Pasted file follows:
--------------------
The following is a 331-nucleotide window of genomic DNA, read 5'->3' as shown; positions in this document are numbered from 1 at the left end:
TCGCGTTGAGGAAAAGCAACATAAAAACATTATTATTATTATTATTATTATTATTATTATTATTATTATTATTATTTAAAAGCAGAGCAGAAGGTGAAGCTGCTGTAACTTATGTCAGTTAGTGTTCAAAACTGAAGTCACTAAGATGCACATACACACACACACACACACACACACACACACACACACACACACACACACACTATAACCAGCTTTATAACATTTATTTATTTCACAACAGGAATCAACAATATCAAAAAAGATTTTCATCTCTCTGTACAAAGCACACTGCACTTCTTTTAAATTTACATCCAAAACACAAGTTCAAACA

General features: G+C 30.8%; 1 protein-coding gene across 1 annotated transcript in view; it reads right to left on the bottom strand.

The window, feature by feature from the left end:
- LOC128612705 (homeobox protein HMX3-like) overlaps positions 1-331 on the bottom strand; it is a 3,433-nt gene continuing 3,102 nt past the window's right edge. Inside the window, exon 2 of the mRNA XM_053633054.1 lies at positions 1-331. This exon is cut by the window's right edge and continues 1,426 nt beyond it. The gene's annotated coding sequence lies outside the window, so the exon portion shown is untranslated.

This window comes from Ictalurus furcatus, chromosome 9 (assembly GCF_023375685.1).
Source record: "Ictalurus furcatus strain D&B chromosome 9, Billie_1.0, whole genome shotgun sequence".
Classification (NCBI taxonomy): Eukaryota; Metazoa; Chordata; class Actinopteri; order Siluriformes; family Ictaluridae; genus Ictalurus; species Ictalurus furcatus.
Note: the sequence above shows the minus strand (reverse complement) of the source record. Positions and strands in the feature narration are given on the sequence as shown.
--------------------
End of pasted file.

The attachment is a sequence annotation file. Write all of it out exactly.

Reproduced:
The following is a 331-nucleotide window of genomic DNA, read 5'->3' as shown; positions in this document are numbered from 1 at the left end:
TCGCGTTGAGGAAAAGCAACATAAAAACATTATTATTATTATTATTATTATTATTATTATTATTATTATTATTATTTAAAAGCAGAGCAGAAGGTGAAGCTGCTGTAACTTATGTCAGTTAGTGTTCAAAACTGAAGTCACTAAGATGCACATACACACACACACACACACACACACACACACACACACACACACACACACACTATAACCAGCTTTATAACATTTATTTATTTCACAACAGGAATCAACAATATCAAAAAAGATTTTCATCTCTCTGTACAAAGCACACTGCACTTCTTTTAAATTTACATCCAAAACACAAGTTCAAACA

General features: G+C 30.8%; 1 protein-coding gene across 1 annotated transcript in view; it reads right to left on the bottom strand.

The window, feature by feature from the left end:
- LOC128612705 (homeobox protein HMX3-like) overlaps positions 1-331 on the bottom strand; it is a 3,433-nt gene continuing 3,102 nt past the window's right edge. Inside the window, exon 2 of the mRNA XM_053633054.1 lies at positions 1-331. This exon is cut by the window's right edge and continues 1,426 nt beyond it. The gene's annotated coding sequence lies outside the window, so the exon portion shown is untranslated.

This window comes from Ictalurus furcatus, chromosome 9 (assembly GCF_023375685.1).
Source record: "Ictalurus furcatus strain D&B chromosome 9, Billie_1.0, whole genome shotgun sequence".
Classification (NCBI taxonomy): Eukaryota; Metazoa; Chordata; class Actinopteri; order Siluriformes; family Ictaluridae; genus Ictalurus; species Ictalurus furcatus.
Note: the sequence above shows the minus strand (reverse complement) of the source record. Positions and strands in the feature narration are given on the sequence as shown.